Report: Virtual reality in your library

On 26th April, the Adelaide City Library kindly welcomed a group of curious SALIN members to learn about the Library’s use of virtual reality technology.

Jessica Curtis, Digital Services Coordinator, explained the what, why and how of their VR programs followed by an opportunity for attendees to experiment with some of the technology.

Virtual reality is immersion into a 3D simulation or environment. It has been around in various forms since the 1950s, starting with a sensorama. VR has been available commercially since the ‘90s, with a resurgence in popularity since 2010. Recently, as prices have become more competitive more individuals and organisations have started using the technology.

Using VR in libraries allows library patrons to learn and experiment with this technology, engaging actively in a hands on approach that suits a range of learning styles. The communities served by libraries benefit from the opportunities for participation and education. Libraries provide equitable access to this new technology and a chance for staff, volunteers and patrons to learn new skills.

The Adelaide City Library employs specialists in residence, including historians, artists, poets and innovators. Specialists are used because librarians are not experts in everything (although some of us might like to think so!). The specialists develop new ways for members of the community to engage with the library, allowing for creative or experimental content and fostering collaboration.

To implement the VR program, the Library utilised an Innovator in Residence – Daish Malani. Daish is the technical director at Add Life Technology, as well as being the cofounder of the VR Network of Australia and the Adelaide VR Meetup. Daish brought his expert knowledge of VR to the library. He provided guidance in the types of technology, what applications to use, technological setup, environmental requirements, staff and volunteer training and promotion.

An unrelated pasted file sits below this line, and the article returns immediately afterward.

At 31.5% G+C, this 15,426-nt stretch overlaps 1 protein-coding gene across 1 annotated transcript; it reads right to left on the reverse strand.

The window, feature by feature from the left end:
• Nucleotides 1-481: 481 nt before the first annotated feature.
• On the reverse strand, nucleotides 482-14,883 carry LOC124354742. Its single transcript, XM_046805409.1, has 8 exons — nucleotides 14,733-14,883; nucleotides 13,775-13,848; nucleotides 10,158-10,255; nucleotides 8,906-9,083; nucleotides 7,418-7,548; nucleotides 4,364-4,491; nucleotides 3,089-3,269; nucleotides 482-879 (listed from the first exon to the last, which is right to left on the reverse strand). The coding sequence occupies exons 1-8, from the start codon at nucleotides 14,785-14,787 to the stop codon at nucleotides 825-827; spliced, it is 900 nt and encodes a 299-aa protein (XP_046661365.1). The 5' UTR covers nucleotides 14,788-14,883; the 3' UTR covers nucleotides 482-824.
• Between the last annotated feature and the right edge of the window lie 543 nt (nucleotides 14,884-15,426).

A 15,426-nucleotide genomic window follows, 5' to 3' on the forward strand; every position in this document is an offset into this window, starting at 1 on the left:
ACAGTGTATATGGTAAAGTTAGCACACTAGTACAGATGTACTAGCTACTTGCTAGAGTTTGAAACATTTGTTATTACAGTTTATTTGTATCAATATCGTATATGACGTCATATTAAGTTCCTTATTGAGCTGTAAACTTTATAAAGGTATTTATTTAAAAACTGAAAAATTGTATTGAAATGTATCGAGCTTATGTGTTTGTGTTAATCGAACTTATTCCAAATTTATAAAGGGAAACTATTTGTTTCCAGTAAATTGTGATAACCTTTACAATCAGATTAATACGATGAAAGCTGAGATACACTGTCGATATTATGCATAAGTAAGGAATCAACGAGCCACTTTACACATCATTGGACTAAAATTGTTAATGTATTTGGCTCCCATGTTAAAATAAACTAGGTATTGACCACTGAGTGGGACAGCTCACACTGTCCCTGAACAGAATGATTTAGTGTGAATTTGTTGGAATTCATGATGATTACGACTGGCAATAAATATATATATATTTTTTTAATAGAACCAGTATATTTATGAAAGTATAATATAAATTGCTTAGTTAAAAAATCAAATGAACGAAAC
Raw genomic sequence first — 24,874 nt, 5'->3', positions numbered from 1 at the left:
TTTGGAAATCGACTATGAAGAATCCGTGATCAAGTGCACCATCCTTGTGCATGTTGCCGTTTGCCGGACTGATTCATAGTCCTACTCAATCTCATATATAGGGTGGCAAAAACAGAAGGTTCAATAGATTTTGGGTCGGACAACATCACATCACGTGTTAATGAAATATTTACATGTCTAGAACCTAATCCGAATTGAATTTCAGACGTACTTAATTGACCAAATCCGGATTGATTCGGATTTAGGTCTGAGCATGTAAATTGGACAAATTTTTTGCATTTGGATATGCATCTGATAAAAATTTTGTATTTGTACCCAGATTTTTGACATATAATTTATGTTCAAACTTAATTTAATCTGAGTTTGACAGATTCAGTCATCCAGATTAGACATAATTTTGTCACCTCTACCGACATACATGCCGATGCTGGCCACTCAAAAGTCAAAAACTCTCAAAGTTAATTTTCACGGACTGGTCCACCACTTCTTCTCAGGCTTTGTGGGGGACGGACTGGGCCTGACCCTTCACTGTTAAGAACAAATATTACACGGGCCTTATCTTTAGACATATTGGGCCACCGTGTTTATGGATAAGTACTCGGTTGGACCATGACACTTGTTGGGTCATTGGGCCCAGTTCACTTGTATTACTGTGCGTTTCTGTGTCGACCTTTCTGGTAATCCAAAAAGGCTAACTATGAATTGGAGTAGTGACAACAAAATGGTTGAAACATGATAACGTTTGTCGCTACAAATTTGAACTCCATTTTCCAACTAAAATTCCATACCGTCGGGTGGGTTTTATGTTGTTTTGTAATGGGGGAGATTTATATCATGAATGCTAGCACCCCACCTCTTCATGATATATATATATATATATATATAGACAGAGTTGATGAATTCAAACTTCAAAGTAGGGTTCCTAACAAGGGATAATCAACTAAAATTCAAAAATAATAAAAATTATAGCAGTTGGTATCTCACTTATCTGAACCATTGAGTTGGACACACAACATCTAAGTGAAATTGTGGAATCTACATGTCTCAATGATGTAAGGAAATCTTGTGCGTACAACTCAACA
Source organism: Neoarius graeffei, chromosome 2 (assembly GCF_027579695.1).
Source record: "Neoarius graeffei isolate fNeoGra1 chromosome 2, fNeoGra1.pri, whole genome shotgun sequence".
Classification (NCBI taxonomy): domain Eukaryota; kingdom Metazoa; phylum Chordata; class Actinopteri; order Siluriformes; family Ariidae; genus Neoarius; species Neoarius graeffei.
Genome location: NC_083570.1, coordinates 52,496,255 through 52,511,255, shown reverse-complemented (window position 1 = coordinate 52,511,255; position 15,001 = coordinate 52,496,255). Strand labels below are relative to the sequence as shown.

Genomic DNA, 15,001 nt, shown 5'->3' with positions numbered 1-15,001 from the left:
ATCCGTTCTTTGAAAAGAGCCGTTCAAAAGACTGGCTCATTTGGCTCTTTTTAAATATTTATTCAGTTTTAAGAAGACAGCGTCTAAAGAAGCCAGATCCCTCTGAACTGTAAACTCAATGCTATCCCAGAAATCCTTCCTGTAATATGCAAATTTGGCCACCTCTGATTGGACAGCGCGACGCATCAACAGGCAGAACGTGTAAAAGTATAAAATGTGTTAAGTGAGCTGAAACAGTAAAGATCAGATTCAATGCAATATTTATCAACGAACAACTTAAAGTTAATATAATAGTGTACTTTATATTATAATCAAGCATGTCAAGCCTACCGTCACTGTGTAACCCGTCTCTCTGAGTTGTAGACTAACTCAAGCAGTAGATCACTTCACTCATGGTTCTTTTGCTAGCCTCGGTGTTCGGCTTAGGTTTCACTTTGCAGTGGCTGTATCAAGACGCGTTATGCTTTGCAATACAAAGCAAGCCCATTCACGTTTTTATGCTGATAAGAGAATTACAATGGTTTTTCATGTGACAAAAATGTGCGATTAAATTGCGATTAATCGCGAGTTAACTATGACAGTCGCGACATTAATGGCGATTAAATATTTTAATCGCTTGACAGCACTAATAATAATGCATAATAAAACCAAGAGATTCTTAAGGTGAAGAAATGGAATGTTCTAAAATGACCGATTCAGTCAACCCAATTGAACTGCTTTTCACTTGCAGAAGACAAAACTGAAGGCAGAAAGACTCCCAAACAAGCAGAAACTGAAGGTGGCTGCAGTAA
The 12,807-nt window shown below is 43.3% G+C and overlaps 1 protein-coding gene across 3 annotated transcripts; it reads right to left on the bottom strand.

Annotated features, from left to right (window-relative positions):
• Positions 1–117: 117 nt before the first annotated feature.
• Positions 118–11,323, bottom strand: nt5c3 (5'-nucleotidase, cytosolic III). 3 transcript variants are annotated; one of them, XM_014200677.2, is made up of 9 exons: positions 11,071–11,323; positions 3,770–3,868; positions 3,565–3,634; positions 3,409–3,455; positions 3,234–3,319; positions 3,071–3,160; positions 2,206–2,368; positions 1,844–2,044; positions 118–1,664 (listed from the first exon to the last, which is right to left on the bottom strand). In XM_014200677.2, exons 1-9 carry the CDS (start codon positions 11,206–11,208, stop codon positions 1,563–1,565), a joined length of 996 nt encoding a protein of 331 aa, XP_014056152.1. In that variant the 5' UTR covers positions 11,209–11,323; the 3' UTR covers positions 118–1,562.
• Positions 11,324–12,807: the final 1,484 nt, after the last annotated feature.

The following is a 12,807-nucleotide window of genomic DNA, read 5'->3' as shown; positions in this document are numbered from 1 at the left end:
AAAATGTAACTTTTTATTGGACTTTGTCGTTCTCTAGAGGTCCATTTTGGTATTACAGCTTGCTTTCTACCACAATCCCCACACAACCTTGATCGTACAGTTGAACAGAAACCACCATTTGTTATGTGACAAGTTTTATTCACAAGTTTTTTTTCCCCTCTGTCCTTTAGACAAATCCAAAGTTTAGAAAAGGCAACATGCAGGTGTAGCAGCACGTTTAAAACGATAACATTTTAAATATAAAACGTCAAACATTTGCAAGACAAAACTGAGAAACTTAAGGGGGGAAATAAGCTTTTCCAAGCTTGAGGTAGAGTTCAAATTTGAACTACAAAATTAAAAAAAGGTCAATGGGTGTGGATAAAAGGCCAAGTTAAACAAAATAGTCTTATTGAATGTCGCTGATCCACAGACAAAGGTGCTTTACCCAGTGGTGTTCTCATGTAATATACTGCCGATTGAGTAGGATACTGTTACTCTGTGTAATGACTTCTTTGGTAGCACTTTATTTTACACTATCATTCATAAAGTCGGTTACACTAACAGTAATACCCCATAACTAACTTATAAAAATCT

Choosing a VR headset: Consider phones vs computers, mobility/portability, quality of experience, interactivity, budget. Many different headsets are available at a range of prices. New phones or powerful computers are needed to support the experience. Graphics and CPU need to be considered.
Choosing software: look for VR experiences that will suit your clients and spaces. VR will appeal to a wide demographic so make sure the experiences available are diverse.
Don’t forget to plan for changes and updates in technology!

Building on Daish’s expertise, Library staff created a project plan encompassing timelines, risk assessment, procurement, events, and staffing. Staff knowledge of customers and library spaces was invaluable to this process.

The VR program developed through this plan is now run daily by a team of volunteers in the Library’s innovation lab. It is offered through a mix of of private bookable sessions and drop-in sessions. More information about VR sessions at Adelaide City Library, or any of the other great programs they run in their innovation lab can be found here.



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